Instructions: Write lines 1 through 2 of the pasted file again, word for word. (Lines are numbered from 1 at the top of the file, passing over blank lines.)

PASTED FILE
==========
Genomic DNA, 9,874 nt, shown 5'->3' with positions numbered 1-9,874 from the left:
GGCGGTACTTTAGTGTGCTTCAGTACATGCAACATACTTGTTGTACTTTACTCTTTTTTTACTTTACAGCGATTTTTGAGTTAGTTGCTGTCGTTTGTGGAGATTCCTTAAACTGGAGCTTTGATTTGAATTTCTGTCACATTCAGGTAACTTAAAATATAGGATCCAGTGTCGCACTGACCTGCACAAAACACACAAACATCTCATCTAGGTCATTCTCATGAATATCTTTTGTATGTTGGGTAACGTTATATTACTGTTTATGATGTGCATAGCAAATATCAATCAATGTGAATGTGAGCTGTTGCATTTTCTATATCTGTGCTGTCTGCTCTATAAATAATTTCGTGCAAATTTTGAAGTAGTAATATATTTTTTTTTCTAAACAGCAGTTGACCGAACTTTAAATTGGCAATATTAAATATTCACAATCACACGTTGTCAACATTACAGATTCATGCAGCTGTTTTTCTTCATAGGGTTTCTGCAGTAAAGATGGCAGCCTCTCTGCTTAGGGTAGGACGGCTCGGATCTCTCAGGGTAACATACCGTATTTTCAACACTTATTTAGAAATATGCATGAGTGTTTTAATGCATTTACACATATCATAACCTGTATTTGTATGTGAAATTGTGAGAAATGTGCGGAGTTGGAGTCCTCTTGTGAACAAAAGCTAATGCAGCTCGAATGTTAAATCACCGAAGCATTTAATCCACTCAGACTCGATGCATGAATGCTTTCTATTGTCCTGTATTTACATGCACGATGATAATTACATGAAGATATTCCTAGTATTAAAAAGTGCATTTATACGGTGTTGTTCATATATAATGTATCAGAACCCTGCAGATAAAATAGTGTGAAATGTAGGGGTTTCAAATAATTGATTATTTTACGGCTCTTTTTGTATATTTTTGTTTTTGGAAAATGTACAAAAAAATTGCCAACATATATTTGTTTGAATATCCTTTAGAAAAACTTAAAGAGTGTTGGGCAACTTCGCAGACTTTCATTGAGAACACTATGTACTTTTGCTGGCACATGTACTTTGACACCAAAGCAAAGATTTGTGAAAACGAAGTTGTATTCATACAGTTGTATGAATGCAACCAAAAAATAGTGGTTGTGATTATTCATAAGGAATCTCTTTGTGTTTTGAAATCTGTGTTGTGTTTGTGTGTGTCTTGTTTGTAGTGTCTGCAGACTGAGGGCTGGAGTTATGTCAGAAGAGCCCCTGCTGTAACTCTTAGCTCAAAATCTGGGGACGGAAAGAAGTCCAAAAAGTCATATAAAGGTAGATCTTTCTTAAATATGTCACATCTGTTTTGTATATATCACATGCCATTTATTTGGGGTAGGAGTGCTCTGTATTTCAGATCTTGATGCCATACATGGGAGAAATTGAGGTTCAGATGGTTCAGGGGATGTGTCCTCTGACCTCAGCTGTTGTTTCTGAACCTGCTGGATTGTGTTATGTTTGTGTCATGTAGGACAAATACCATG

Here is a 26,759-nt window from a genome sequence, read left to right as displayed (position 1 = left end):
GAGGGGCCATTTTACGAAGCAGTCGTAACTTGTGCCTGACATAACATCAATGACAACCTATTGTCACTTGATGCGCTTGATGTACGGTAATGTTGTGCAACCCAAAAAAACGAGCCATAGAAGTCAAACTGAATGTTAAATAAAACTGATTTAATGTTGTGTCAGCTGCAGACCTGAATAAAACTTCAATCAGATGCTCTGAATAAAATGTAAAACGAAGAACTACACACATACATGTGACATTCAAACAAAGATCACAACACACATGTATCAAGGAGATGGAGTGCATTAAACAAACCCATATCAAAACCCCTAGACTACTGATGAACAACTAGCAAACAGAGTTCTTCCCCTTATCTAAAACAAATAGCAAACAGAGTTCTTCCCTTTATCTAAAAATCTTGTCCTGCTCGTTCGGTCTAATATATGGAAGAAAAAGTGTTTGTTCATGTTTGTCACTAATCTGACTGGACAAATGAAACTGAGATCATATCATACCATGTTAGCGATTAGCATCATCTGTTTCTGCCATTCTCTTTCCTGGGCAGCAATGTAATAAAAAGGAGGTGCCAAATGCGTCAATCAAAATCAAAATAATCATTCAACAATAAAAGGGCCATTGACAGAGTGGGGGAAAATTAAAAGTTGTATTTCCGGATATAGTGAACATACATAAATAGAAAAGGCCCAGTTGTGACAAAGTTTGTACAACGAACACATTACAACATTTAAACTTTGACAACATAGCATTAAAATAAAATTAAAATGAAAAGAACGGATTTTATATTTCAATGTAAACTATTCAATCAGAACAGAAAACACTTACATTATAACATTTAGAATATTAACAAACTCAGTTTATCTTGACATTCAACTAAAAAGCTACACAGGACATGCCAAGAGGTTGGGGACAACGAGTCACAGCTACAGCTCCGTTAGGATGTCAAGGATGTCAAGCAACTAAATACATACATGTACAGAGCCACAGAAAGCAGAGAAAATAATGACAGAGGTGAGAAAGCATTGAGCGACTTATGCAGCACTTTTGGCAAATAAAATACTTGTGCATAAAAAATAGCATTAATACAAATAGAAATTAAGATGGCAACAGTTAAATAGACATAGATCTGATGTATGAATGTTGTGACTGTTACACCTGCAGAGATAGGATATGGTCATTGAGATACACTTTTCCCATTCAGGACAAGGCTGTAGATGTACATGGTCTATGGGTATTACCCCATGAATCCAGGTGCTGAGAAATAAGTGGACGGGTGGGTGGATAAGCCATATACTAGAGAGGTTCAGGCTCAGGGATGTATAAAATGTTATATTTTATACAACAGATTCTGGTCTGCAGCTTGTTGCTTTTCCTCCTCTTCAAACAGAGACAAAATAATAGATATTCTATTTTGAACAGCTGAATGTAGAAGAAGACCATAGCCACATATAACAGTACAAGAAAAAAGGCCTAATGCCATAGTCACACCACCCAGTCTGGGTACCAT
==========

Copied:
Genomic DNA, 9,874 nt, shown 5'->3' with positions numbered 1-9,874 from the left:
GGCGGTACTTTAGTGTGCTTCAGTACATGCAACATACTTGTTGTACTTTACTCTTTTTTTACTTTACAGCGATTTTTGAGTTAGTTGCTGTCGTTTGTGGAGATTCCTTAAACTGGAGCTTTGATTTGAATTTCTGTCACATTCAGGTAACTTAAAATATAGGATCCAGTGTCGCACTGACCTGCACAAAACACACAAACATCTCATCTAGGTCATTCTCATGAATATCTTTTGTATGTTGGGTAACGTTATATTACTGTTTATGATGTGCATAGCAAATATCAATCAATGTGAATGTGAGCTGTTGCATTTTCTATATCTGTGCTGTCTGCTCTATAAATAATTTCGTGCAAATTTTGAAGTAGTAATATATTTTTTTTTCTAAACAGCAGTTGACCGAACTTTAAATTGGCAATATTAAATATTCACAATCACACGTTGTCAACATTACAGATTCATGCAGCTGTTTTTCTTCATAGGGTTTCTGCAGTAAAGATGGCAGCCTCTCTGCTTAGGGTAGGACGGCTCGGATCTCTCAGGGTAACATACCGTATTTTCAACACTTATTTAGAAATATGCATGAGTGTTTTAATGCATTTACACATATCATAACCTGTATTTGTATGTGAAATTGTGAGAAATGTGCGGAGTTGGAGTCCTCTTGTGAACAAAAGCTAATGCAGCTCGAATGTTAAATCACCGAAGCATTTAATCCACTCAGACTCGATGCATGAATGCTTTCTATTGTCCTGTATTTACATGCACGATGATAATTACATGAAGATATTCCTAGTATTAAAAAGTGCATTTATACGGTGTTGTTCATATATAATGTATCAGAACCCTGCAGATAAAATAGTGTGAAATGTAGGGGTTTCAAATAATTGATTATTTTACGGCTCTTTTTGTATATTTTTGTTTTTGGAAAATGTACAAAAAAATTGCCAACATATATTTGTTTGAATATCCTTTAGAAAAACTTAAAGAGTGTTGGGCAACTTCGCAGACTTTCATTGAGAACACTATGTACTTTTGCTGGCACATGTACTTTGACACCAAAGCAAAGATTTGTGAAAACGAAGTTGTATTCATACAGTTGTATGAATGCAACCAAAAAATAGTGGTTGTGATTATTCATAAGGAATCTCTTTGTGTTTTGAAATCTGTGTTGTGTTTGTGTGTGTCTTGTTTGTAGTGTCTGCAGACTGAGGGCTGGAGTTATGTCAGAAGAGCCCCTGCTGTAACTCTTAGCTCAAAATCTGGGGACGGAAAGAAGTCCAAAAAGTCATATAAAGGTAGATCTTTCTTAAATATGTCACATCTGTTTTGTATATATCACATGCCATTTATTTGGGGTAGGAGTGCTCTGTATTTCAGATCTTGATGCCATACATGGGAGAAATTGAGGTTCAGATGGTTCAGGGGATGTGTCCTCTGACCTCAGCTGTTGTTTCTGAACCTGCTGGATTGTGTTATGTTTGTGTCATGTAGGACAAATACCATG